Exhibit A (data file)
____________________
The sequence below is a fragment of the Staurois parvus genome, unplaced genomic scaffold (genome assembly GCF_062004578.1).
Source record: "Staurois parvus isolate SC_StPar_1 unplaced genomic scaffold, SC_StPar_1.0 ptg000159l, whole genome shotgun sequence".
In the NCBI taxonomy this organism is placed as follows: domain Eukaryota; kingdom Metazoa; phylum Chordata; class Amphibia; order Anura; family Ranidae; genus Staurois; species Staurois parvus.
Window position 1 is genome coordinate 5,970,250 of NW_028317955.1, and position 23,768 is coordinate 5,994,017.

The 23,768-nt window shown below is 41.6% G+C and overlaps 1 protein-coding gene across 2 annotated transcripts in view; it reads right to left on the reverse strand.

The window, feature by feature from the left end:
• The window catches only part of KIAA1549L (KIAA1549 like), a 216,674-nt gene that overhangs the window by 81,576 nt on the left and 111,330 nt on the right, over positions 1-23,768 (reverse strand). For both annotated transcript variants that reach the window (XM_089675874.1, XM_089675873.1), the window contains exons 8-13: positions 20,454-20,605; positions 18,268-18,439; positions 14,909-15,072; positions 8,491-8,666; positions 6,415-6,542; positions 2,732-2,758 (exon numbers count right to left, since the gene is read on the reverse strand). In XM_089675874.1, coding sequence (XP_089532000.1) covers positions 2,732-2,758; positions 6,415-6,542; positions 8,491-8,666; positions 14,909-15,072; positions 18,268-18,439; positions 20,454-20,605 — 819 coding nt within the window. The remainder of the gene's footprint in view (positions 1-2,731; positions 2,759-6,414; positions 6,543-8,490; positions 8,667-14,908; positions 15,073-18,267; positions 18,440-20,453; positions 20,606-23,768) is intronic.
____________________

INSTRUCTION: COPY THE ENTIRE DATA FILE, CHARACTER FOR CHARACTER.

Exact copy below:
The sequence below is a fragment of the Staurois parvus genome, unplaced genomic scaffold (genome assembly GCF_062004578.1).
Source record: "Staurois parvus isolate SC_StPar_1 unplaced genomic scaffold, SC_StPar_1.0 ptg000159l, whole genome shotgun sequence".
In the NCBI taxonomy this organism is placed as follows: domain Eukaryota; kingdom Metazoa; phylum Chordata; class Amphibia; order Anura; family Ranidae; genus Staurois; species Staurois parvus.
Window position 1 is genome coordinate 5,970,250 of NW_028317955.1, and position 23,768 is coordinate 5,994,017.

The 23,768-nt window shown below is 41.6% G+C and overlaps 1 protein-coding gene across 2 annotated transcripts in view; it reads right to left on the reverse strand.

The window, feature by feature from the left end:
• The window catches only part of KIAA1549L (KIAA1549 like), a 216,674-nt gene that overhangs the window by 81,576 nt on the left and 111,330 nt on the right, over positions 1-23,768 (reverse strand). For both annotated transcript variants that reach the window (XM_089675874.1, XM_089675873.1), the window contains exons 8-13: positions 20,454-20,605; positions 18,268-18,439; positions 14,909-15,072; positions 8,491-8,666; positions 6,415-6,542; positions 2,732-2,758 (exon numbers count right to left, since the gene is read on the reverse strand). In XM_089675874.1, coding sequence (XP_089532000.1) covers positions 2,732-2,758; positions 6,415-6,542; positions 8,491-8,666; positions 14,909-15,072; positions 18,268-18,439; positions 20,454-20,605 — 819 coding nt within the window. The remainder of the gene's footprint in view (positions 1-2,731; positions 2,759-6,414; positions 6,543-8,490; positions 8,667-14,908; positions 15,073-18,267; positions 18,440-20,453; positions 20,606-23,768) is intronic.